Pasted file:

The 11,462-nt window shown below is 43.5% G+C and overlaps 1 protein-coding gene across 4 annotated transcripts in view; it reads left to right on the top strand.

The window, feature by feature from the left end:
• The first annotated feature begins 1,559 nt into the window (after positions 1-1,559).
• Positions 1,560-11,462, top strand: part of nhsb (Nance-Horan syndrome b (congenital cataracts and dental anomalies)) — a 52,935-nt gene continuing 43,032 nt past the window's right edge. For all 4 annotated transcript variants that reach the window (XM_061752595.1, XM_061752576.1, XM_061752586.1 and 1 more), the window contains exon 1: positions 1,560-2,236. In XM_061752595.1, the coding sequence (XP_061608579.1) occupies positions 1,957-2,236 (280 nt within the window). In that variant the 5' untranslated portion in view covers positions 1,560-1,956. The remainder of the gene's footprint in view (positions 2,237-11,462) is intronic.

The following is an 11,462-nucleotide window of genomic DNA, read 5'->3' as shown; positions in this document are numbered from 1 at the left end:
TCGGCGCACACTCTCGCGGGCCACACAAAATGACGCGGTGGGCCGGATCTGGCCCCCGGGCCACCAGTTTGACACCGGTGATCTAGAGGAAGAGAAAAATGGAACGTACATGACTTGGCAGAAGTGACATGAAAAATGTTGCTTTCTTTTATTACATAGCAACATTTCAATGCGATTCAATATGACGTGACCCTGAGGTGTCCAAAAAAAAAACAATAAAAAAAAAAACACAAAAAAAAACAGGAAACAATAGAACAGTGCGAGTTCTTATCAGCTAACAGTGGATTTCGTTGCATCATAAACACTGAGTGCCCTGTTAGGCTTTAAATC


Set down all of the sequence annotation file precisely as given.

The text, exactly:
The 11,462-nt window shown below is 43.5% G+C and overlaps 1 protein-coding gene across 4 annotated transcripts in view; it reads left to right on the top strand.

The window, feature by feature from the left end:
• The first annotated feature begins 1,559 nt into the window (after positions 1-1,559).
• Positions 1,560-11,462, top strand: part of nhsb (Nance-Horan syndrome b (congenital cataracts and dental anomalies)) — a 52,935-nt gene continuing 43,032 nt past the window's right edge. For all 4 annotated transcript variants that reach the window (XM_061752595.1, XM_061752576.1, XM_061752586.1 and 1 more), the window contains exon 1: positions 1,560-2,236. In XM_061752595.1, the coding sequence (XP_061608579.1) occupies positions 1,957-2,236 (280 nt within the window). In that variant the 5' untranslated portion in view covers positions 1,560-1,956. The remainder of the gene's footprint in view (positions 2,237-11,462) is intronic.

The following is an 11,462-nucleotide window of genomic DNA, read 5'->3' as shown; positions in this document are numbered from 1 at the left end:
TCGGCGCACACTCTCGCGGGCCACACAAAATGACGCGGTGGGCCGGATCTGGCCCCCGGGCCACCAGTTTGACACCGGTGATCTAGAGGAAGAGAAAAATGGAACGTACATGACTTGGCAGAAGTGACATGAAAAATGTTGCTTTCTTTTATTACATAGCAACATTTCAATGCGATTCAATATGACGTGACCCTGAGGTGTCCAAAAAAAAAACAATAAAAAAAAAAACACAAAAAAAAACAGGAAACAATAGAACAGTGCGAGTTCTTATCAGCTAACAGTGGATTTCGTTGCATCATAAACACTGAGTGCCCTGTTAGGCTTTAAATC